Sometimes associated with the spreading of malware, phishing is the act of sending emails while spoofing a reputable source. Usually, the goal is to get the victim to click a link or download a file containing malware, or trick them into sending money or information back to them.
Stolen credentials are often obtained via a phishing attack. A user will get an email spoofed to look legitimate and click a link to logon to a perfectly mimicked website. Once they type in their credentials to log in, the attacker has their information. Since most people re-use passwords, this one set of stolen credentials can potentially be used to steal information from several accounts, or gain access to valuable information (especially when combined with overprovisioned access!)
Although a data breach is a terrible (some say even inevitable) event, there are steps organizations can take to minimize damage to their data and systems, as well as their brand and consumer confidence. The most important thing an organization can do is prepare.
Do you have an internal incident response capabilities and a defined plan? If not, consider signing a retainer with a firm providing those services. How about your legal counsel? Do they have the skills and knowledge to guide you through the morass of notification and response obligations? When was the last time your teams held a breach exercise to test your plan? Are there clear roles and responsibilities so as to act and speak with one message?
In the middle of a data breach is not the time to be figuring out the answers to these questions; a successful response requires preparation. Although this does not cover nearly everything that will need to be done, and response activities should be coordinated by the incident response team and legal counsel, these are three things that many organizations do in response to a breach.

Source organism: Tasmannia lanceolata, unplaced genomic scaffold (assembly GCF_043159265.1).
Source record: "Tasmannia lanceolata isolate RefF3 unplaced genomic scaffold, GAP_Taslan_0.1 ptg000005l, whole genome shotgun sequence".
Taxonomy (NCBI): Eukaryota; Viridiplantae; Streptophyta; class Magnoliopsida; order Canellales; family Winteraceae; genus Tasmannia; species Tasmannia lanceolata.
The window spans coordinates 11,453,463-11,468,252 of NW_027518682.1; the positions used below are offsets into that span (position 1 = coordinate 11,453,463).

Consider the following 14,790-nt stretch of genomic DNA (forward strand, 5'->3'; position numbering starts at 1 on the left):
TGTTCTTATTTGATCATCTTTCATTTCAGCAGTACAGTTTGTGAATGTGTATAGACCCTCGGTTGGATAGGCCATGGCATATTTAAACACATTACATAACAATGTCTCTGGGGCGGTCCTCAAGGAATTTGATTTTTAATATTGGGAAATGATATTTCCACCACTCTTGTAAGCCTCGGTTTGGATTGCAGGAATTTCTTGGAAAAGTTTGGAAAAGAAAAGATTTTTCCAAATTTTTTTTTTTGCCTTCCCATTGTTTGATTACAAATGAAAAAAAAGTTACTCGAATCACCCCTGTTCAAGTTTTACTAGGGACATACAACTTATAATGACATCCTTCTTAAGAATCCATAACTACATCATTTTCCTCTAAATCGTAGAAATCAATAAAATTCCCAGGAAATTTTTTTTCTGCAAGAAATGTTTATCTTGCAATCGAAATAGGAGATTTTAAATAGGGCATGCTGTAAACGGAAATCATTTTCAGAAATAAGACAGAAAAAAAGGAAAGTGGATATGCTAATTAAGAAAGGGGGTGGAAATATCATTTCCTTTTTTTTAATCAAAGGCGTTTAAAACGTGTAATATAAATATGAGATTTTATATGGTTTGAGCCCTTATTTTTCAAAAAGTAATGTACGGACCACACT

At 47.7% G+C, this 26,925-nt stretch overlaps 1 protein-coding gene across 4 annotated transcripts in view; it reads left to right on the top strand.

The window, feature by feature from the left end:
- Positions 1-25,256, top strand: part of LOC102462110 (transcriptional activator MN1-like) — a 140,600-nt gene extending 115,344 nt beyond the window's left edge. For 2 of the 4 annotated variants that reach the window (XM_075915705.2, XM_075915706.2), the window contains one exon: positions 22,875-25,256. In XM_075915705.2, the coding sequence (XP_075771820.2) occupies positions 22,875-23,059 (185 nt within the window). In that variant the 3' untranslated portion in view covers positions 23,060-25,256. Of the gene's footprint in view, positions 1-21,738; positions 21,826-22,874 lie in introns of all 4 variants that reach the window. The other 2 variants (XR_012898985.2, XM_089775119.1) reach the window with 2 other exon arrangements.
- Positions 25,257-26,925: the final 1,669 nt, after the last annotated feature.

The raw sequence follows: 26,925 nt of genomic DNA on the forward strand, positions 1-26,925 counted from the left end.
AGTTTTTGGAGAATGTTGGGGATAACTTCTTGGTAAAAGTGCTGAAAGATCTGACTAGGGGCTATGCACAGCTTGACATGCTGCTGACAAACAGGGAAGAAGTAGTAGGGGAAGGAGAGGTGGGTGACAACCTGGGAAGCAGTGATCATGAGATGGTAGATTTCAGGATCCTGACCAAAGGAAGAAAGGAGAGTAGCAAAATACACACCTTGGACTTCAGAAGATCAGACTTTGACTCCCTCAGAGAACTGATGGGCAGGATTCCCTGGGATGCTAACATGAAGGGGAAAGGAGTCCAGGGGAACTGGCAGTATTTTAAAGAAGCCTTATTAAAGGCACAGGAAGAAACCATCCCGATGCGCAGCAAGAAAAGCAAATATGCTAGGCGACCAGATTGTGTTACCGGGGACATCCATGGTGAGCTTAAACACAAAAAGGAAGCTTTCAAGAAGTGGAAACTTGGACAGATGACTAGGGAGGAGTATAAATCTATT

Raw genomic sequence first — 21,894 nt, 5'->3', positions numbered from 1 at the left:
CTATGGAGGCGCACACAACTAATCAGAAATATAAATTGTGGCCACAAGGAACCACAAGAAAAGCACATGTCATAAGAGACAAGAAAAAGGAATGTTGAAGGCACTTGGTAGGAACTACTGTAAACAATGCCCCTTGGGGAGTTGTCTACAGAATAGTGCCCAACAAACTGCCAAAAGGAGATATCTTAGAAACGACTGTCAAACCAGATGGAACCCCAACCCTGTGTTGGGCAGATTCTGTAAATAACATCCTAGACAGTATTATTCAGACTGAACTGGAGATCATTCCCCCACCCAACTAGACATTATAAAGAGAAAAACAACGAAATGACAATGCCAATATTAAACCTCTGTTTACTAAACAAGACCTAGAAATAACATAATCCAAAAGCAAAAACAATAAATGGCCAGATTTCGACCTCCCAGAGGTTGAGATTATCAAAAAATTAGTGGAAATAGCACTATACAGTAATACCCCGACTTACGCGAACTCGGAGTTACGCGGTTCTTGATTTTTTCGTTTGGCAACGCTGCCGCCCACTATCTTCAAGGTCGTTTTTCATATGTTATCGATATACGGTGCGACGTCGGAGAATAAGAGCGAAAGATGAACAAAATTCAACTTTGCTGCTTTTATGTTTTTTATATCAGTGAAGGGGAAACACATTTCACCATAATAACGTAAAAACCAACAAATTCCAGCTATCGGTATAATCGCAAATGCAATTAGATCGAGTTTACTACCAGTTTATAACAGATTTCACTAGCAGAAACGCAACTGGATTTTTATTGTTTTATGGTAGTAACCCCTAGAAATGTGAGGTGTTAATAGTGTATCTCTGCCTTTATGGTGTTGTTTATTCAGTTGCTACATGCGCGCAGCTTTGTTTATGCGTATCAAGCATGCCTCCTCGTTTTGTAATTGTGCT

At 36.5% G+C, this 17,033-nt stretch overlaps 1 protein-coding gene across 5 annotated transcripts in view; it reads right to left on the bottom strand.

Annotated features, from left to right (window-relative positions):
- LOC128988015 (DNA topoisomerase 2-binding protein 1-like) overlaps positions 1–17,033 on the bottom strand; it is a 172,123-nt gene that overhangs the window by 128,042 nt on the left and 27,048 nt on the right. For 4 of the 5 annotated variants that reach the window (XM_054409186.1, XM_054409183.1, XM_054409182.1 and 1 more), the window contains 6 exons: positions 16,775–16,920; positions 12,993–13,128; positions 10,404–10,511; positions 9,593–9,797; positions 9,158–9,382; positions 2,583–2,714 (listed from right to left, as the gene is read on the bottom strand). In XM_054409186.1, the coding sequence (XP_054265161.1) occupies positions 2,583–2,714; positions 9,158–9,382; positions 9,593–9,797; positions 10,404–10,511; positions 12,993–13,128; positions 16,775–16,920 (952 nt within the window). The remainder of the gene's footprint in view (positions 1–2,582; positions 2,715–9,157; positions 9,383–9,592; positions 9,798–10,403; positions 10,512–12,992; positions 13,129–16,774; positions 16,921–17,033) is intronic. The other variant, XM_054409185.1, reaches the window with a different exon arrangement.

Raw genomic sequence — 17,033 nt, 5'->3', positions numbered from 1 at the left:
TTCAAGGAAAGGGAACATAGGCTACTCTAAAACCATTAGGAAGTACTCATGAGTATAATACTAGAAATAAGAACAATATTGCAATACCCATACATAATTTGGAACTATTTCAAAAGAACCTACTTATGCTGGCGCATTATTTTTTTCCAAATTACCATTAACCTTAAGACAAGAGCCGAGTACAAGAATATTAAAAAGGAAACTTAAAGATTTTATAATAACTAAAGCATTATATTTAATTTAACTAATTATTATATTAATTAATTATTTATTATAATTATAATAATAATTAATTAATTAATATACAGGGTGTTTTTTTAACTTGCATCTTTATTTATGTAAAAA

This step might seem obvious, but the sad truth is that it is not. Trust is very important in business. Although it may be tempting to try to sweep the case under the rug, honesty is the best policy. Moreover, the penalties can be high for concealing a data breach from the public and government.
Whether it is employees or paid users to your company’s service, an important step is resetting all account passwords. This function has dual purposes: it can potentially lock the attacker out of the account they may have stolen the credentials for, and it forces users to change their potentially compromised passwords.
Offerings of free credit monitoring services in light of a breach have become commonplace. Short of offering cash, this is generally the compensation offered to those affected by a breach.
Although there are many things that organizations can do to mitigate the risk of a data breach, there are some simple steps that they can take to increase their security posture.
Implementing a security policy or program focused not only on protecting an organization’s sensitive data, but the credentials that supply access to it is critical to mitigating risk. Why? Because credentials and data are the two common denominators in every breach scenario. If you are interested in uncovering critical credential and data risks, Stealthbits offers a free assessment you can take advantage of! Take a deep-dive into the security of your Structured and Unstructured Data, Active Directory, and Windows infrastructure.
One of the most important things an organization can do is abide by the principle of least privilege. This means ensuring all employees and accounts (especially privileged users) only have the level of access necessary to perform their job’s function. Again, particularly for privileged users, it’s recommended that modern approaches to Privileged Access Management (PAM) be leveraged to eliminate the existence of privileged accounts altogether when they’re not in use. By making sure all users only have access to the resources they need, the risk any single account poses if compromised is diminished exponentially.
By implementing an organization-wide enterprise password enforcement policy, your organization can be safeguarded against many types of authentication-based attacks. This is accomplished by disallowing weak or already-compromised passwords from being used – regardless of whether or not they meet complexity requirements – further enforcing password hygiene and reducing the opportunity for attackers to crack or guess passwords in automated or manual fashions.
Stop forcing scheduled password changes and remove complexity rules. The basic guidelines are: require two-factor authentication, require the password is 14 characters or more and is not on a breach database. If the password is detected in a compromised database, require a change. Otherwise, it can be your password forever.
Maybe the most important item on this list, organizations must spend the time and resources to educate their employees on how to spot things like a phishing attack. Make it a mandatory onboarding activity! This little investment can pay dividends in the future. Training that helps prevent just one breach is a worthwhile investment.